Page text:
JOURNAL ARTICLE

Pretreatment neutrophil to lymphocyte ratio is associated with response to therapy and prognosis of advanced non-small cell lung cancer patients treated with first-line platinum-based chemotherapy

Yanwen Yao, Dongmei Yuan, Hongbing Liu, Xiaoling Gu, Yong Song
Cancer Immunology, Immunotherapy: CII 2013, 62 (3): 471-9
22986452

BACKGROUND: Neutrophil to lymphocyte ratio (NLR) has been shown to be a prognosis indicator in different types of cancer. We aimed to investigate the association between NLR and therapy response, progression free survival (PFS) and overall survival (OS) in advanced non-small cell lung cancer (NSCLC) patients treated with first-line platinum-based chemotherapy.

METHODS: Patients who were hospitalized between January 2007 and December 2010 were enrolled and eliminated according to the inclusion and exclusion criteria. The NLR was defined as the absolute neutrophil count divided by the absolute lymphocyte count. Logistic regression analysis was applied for response rate and Cox regression analysis was adopted for PFS and OS. A P value of ≤0.05 was considered to be statistically significant.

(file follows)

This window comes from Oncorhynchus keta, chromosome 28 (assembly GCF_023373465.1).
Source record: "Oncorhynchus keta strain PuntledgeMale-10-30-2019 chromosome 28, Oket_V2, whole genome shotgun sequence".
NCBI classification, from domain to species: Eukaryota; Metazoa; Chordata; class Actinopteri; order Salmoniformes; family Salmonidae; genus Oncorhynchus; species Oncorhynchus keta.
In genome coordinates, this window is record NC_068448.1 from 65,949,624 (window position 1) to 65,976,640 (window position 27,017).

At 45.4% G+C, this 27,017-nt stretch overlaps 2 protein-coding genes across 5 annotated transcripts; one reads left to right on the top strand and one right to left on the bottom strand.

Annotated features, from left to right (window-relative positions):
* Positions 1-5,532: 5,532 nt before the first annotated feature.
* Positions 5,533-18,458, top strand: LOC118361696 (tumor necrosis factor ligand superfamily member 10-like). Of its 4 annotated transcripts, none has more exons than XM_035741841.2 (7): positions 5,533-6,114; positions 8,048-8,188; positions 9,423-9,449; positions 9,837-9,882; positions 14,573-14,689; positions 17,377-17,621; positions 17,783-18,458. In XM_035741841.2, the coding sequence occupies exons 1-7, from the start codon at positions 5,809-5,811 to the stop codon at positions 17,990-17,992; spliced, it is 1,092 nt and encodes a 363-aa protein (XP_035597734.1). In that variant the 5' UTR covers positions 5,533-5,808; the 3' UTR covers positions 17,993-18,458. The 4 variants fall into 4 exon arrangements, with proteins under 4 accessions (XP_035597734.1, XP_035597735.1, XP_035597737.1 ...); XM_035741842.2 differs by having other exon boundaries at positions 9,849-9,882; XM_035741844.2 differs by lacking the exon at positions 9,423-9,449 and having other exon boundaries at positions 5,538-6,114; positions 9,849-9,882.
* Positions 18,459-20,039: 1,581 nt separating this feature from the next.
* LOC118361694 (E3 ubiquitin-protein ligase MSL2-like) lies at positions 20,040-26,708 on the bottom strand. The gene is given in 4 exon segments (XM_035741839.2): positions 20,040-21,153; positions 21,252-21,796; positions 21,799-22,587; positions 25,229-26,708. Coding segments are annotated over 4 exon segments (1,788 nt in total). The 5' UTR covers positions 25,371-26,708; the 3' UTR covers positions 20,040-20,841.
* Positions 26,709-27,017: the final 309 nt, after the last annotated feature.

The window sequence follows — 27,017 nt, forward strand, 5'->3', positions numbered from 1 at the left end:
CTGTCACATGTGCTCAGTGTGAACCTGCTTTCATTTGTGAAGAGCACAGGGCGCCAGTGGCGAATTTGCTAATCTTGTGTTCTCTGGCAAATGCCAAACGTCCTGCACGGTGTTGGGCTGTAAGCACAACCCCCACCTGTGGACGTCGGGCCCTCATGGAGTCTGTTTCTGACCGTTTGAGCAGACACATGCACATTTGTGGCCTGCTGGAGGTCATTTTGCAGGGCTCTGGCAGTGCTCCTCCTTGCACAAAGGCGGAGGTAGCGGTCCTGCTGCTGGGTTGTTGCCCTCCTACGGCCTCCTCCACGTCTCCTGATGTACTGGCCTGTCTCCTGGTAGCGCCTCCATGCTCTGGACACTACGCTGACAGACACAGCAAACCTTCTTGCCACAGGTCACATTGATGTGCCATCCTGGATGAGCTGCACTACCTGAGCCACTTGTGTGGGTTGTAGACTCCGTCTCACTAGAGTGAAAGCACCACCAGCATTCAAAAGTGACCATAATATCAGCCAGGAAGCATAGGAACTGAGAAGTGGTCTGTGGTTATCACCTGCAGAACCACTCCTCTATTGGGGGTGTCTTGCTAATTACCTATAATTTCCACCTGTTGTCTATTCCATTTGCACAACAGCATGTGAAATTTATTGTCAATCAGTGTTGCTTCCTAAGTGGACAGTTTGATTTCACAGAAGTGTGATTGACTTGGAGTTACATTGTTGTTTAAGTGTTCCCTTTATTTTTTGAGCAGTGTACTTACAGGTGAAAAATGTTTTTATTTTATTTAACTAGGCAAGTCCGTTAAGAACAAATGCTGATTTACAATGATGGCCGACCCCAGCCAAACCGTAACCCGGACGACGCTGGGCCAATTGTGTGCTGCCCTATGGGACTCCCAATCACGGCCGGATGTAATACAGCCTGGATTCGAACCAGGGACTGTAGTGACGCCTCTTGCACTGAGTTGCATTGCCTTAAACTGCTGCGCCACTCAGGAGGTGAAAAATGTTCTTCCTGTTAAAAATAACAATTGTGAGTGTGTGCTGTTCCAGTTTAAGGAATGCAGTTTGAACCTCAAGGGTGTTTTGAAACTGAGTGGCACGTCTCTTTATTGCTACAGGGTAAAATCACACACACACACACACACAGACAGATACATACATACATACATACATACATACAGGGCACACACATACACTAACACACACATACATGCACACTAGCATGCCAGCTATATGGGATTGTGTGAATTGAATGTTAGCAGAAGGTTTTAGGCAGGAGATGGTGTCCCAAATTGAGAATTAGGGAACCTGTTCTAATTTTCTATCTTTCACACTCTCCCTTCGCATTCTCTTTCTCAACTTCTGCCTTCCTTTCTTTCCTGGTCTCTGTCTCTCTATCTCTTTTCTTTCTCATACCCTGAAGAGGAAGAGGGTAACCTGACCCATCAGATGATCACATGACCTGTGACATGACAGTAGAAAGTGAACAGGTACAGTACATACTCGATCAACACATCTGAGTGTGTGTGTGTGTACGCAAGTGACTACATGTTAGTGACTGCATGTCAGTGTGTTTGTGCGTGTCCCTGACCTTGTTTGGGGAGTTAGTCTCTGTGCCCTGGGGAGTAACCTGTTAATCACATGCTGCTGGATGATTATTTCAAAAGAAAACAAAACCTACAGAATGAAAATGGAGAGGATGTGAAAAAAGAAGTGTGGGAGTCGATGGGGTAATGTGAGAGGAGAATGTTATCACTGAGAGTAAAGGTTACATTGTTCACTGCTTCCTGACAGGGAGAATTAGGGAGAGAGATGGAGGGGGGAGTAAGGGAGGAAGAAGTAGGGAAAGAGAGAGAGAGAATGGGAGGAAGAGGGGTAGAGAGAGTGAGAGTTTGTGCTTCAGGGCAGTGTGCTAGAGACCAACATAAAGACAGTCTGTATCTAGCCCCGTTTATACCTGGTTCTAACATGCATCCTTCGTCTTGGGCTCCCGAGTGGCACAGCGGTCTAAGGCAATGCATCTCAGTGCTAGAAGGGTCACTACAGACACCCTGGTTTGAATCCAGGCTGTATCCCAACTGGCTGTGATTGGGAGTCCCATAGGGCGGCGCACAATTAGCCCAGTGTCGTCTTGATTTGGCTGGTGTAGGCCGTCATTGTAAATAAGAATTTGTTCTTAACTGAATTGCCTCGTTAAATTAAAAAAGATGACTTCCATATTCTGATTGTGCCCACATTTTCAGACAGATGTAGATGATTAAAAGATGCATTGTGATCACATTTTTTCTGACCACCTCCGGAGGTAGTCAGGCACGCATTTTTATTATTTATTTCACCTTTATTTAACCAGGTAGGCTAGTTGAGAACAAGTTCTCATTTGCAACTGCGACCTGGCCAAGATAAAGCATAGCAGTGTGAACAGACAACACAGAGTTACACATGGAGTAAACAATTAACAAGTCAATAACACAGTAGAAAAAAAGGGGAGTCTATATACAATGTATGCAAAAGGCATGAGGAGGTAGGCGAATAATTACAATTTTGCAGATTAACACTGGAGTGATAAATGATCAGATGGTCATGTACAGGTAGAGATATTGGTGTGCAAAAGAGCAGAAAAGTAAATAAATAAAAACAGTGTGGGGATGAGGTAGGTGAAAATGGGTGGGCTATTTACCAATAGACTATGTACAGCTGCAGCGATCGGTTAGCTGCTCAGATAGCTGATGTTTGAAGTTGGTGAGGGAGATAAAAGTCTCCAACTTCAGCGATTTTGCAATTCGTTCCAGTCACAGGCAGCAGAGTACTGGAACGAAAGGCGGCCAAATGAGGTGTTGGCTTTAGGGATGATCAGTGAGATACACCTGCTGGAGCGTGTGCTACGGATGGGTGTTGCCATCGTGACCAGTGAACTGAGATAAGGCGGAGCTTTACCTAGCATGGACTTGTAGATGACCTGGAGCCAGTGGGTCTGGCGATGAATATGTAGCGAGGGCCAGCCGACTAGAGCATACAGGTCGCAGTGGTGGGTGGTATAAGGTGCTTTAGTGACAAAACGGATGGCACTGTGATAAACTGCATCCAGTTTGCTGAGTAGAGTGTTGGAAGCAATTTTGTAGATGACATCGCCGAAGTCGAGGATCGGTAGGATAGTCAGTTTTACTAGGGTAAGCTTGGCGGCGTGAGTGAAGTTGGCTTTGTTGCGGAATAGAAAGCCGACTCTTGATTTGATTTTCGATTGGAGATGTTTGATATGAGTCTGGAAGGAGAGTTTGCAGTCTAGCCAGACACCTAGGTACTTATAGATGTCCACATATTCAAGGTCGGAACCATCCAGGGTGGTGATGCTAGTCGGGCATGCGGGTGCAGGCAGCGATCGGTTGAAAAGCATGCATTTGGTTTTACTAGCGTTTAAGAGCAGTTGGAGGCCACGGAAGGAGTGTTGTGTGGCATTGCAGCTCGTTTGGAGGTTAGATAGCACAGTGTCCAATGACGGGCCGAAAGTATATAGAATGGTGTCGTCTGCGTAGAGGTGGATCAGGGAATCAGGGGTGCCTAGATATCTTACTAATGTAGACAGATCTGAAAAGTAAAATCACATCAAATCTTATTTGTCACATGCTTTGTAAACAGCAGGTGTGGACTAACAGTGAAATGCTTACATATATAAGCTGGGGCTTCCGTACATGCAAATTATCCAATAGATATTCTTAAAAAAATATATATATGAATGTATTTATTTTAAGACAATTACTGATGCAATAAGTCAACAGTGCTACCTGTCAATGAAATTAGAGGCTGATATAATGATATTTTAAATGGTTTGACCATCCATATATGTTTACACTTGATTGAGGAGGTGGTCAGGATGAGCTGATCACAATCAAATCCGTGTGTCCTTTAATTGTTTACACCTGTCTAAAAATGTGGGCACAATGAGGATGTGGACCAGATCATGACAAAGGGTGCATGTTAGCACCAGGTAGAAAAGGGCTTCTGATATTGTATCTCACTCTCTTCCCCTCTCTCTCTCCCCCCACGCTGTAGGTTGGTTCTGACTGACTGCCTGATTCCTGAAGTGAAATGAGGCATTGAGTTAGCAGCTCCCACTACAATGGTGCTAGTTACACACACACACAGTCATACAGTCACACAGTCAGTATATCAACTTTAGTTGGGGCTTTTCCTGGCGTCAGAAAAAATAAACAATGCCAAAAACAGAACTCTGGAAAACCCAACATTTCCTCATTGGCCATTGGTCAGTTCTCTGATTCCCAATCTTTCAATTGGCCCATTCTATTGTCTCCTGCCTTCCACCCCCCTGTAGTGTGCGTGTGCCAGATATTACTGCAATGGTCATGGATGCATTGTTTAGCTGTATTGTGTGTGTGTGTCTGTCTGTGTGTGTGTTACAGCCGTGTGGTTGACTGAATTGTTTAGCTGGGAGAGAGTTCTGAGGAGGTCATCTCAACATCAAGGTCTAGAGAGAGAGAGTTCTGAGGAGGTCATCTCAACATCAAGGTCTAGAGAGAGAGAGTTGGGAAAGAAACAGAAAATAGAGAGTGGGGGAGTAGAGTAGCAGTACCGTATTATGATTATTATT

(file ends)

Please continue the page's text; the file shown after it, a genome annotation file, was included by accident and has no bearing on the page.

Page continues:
RESULTS: A total of 182 patients were enrolled in the current study. The median PFS was 164.5 days and median OS was 439.5 days. The statistical analysis data indicated that low pretreatment NLR (≤ 2.63) (OR = 2.043, P = 0.043), decreased posttreatment NLR (OR = 2.368, P = 0.013), well and moderate differentiation (OR = 2.773, P = 0.021) and normal CEA level (≤ 9.6 ng/ml) (OR = 2.090, P = 0.046) were associated with response to first-line platinum-based chemotherapy. A high pretreatment NLR (HR = 1.807, P = 0.018 for PFS, HR = 1.761, P = 0.020 for OS) and distant metastasis (HR = 2.118, P = 0.008 for PFS, HR = 2.753, P = 0.000 for OS) were independent prognostic factors for PFS and OS.

CONCLUSION: Elevated pretreatment NLR might be a potential biomarker of worse response to first-line platinum-based chemotherapy and shorter PFS and OS for advanced NSCLC patients. To confirm these findings, larger, prospective and randomized studies are needed.

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